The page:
Before surgery, all patients underwent blood tests, a troponin value analysis, a CT scan, an ECG, an echocardiogram, and a respiratory function test.
The series was revised to investigate complications, morphological results, and stability of the chest correction.
Morphological results were assessed by comparing preoperative and postoperative HI values from CT scans. The comparison was carried out with a Wilcoxon signed-rank test for paired data. A significance level of P < 0.05 was considered.
The final cosmetic outcome was evaluated by 2 independent board-certified plastic surgeons.
A rating scale similar to that published by Humphreys and Jaretzki10,11 was used to judge the surgical outcomes. Results were deemed excellent when the chest contour was perceived as perfectly normal, with no postoperative sequelae. Results were coded as good if the chest contour was comparable to one’s peers but maybe not quite normal and with only minor postoperative sequelae occurring. Results were regarded as fair if the chest had partially sunk back. Also termed fair were prominent scars, persistent pain or clicks, or bony “bumps” results were classified as poor if the chest appeared as it had preoperatively.12
Under general anesthesia, the patient is placed in a supine position with the hands along the body (Fig. 2A). A Clamshell incision is performed approximately 5 cm below the nipple in males and at the inframammary fold in females. Dissection proceeds to the subcutaneous layer. The fascia is incised at the inferior border of the pectoralis muscles at the level of insertion of the rectus abdominis muscles. The pectoralis muscles are detached inferiorly from the ribs and sternum and are elevated with the skin and subcutaneous plane in 1 layer. The sternum and ribs are thus adequately exposed, taking advantage of the full length of the skin incision. The cartilage is removed from within the perichondrium by using electrocautery and thus resected with care taken to preserve the perichondrium. After the deformed cartilage is removed from the rib to the sternum, the xiphoid process is identified, resected, and elevated, and a blunt digital dissection of the posterior aspect of the sternum is achieved (Fig. 2B). The final sternum mobilization is obtained through a transversal osteotomy of its anterior cortical bone.6 This sternal division is usually performed just above the beginning of the sternal depression. Occasionally, 2 sternal osteotomies are required to achieve adequate mobilization. This osteotomy is critical and must be performed carefully in a manner that preserves the continuity of the deep skeletal layer. A subxiphoid space is created, and the sternum is dissected from the underlying pericardium by electrocautery or blunt finger dissection. The intercostal bundles are then disconnected from the sternum and may be ligated or preserved. The sternum is elevated, and an anterior transverse wedge osteotomy is performed at the sternal–manubrial junction. The sternum is then osteotomized and elevated to a normal position. Sternal wires can aid in maintaining this position.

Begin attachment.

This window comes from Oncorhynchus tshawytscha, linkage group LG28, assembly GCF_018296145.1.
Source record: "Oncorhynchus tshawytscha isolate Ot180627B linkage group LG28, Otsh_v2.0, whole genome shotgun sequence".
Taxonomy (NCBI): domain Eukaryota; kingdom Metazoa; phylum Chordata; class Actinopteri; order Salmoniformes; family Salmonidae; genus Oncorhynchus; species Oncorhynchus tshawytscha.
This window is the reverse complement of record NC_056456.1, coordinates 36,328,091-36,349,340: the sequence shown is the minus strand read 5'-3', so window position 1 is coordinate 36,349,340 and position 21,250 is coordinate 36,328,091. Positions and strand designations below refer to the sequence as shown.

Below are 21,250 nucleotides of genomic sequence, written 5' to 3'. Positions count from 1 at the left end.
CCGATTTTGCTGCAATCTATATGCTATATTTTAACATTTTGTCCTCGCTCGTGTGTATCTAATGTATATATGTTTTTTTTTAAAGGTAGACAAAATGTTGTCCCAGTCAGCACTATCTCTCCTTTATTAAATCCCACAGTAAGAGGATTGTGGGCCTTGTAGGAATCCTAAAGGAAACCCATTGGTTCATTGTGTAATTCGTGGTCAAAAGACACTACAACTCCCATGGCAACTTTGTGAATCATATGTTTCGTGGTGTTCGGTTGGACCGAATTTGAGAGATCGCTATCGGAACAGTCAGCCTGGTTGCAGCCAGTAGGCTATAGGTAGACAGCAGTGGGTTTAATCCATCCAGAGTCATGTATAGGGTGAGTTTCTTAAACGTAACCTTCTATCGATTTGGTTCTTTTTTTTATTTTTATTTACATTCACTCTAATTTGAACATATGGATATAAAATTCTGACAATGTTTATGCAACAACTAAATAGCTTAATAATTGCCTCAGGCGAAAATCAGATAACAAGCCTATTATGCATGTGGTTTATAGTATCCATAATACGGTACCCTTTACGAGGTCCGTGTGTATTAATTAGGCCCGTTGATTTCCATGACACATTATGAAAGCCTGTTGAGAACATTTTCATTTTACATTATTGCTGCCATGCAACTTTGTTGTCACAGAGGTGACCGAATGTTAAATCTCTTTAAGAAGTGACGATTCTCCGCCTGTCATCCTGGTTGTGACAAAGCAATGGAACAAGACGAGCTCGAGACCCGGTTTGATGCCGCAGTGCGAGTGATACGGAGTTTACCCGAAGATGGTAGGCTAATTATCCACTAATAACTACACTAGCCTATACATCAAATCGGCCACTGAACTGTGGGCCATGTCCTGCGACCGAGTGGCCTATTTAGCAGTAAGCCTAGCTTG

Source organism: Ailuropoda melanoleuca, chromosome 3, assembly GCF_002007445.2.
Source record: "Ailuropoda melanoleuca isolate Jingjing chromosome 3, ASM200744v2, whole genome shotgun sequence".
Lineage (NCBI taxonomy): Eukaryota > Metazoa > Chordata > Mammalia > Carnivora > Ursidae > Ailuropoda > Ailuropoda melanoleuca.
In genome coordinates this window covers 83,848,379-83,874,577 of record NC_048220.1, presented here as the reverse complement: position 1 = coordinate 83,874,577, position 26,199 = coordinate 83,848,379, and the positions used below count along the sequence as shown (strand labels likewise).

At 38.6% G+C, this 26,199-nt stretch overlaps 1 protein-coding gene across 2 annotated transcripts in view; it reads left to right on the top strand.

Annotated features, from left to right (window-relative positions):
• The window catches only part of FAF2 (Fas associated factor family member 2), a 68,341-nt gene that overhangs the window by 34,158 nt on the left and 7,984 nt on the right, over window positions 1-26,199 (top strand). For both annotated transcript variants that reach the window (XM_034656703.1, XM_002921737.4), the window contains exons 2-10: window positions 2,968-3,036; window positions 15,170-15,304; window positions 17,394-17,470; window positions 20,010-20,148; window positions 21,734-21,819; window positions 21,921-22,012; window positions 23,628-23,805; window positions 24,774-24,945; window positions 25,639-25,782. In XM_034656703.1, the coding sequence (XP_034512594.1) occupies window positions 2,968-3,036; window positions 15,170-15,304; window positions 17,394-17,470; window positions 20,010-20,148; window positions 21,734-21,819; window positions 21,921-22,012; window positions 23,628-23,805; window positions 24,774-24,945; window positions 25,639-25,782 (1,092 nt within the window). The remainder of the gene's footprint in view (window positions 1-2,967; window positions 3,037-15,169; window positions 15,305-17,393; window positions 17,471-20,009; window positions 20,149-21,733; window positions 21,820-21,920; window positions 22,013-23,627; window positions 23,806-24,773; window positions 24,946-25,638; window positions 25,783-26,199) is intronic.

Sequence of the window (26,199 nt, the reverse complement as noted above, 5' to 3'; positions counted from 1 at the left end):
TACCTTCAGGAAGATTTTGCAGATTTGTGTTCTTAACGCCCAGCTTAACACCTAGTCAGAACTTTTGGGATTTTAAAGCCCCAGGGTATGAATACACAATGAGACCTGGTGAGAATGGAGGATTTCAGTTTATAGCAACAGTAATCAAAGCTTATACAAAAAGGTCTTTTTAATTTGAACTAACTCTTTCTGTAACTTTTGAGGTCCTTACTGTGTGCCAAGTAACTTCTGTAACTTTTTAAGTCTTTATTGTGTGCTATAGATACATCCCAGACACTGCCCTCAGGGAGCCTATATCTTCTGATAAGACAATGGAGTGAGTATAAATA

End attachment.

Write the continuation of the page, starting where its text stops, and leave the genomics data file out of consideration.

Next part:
With the abnormal cartilage removed and the osteotomy performed, 2 appropriately sized bars are selected. The sternum is elevated anteriorly, and 1 bar is placed inside the sternum (Kirschner wire), and the other (Rush nail) is sutured or tied to the bilateral rib heads using absorbable sutures, such as PDS or Maxon (Fig. 2C).
After the sternocostal complex has been mobilized, elevated and secured in an appropriate position with hardware, attention is paid to provide soft tissue coverage. Both pectoralis muscles are carefully dissected on a superficial prefascial plane from the overlying skin and subcutaneous layer. This dissection may be performed with traditional electrocoagulation or with the support of ultrasonic cutting and coagulation device.13 When proceeding cranially, care should be taken not to devascularize the skin flap. Skin bleeding and refilling is monitored accordingly while proceeding with the cranial dissection. Alternatively, skin perfusion may be intraoperatively assessed with the support of Spy technology (LifeCell Corp., Branchburg, N.J.). Pectoralis muscles are elevated, and the thoracoacromial pedicle is identified and preserved. Muscles are then mobilized as needed to reach a comfortable lateral-to-medial rotation/transposition. To do so, both muscles are divided laterally from the humeral insertion, paying attention not to injure the thoracoacromial pedicle. Once the flaps have been fully mobilized, hemostasis is accurately controlled, and the 2 flaps are sutured to one another medially with PDS sutures (Fig. 3A). With this, full muscular coverage of the osteotomized sternum and ribs is obtained. Hardware is also almost fully protected by this maneuver. Two submuscular drains are inserted, and the muscles are sutured inferiorly to the deep fascia or to the rectus muscle fascia to obtain a complete muscular coverage of all the underlying elements, as shown in Figure 3B, C. Final closure is thus obtained with skin sutures in a double layer (Fig. 3D).
A chest x-ray and blood test were performed after surgery and before discharge from the hospital. Wound dressing was changed every day until discharge. One week after discharge, patients returned to our center for medical assessment and wound evaluation. A chest x-ray was performed after 1 month and 6 months following surgery. The wires were removed under general anesthesia after 1 year with a return to a normal physical activity for the patient. A CT scan was performed at the 18-month follow-up (6 months after hardware removal).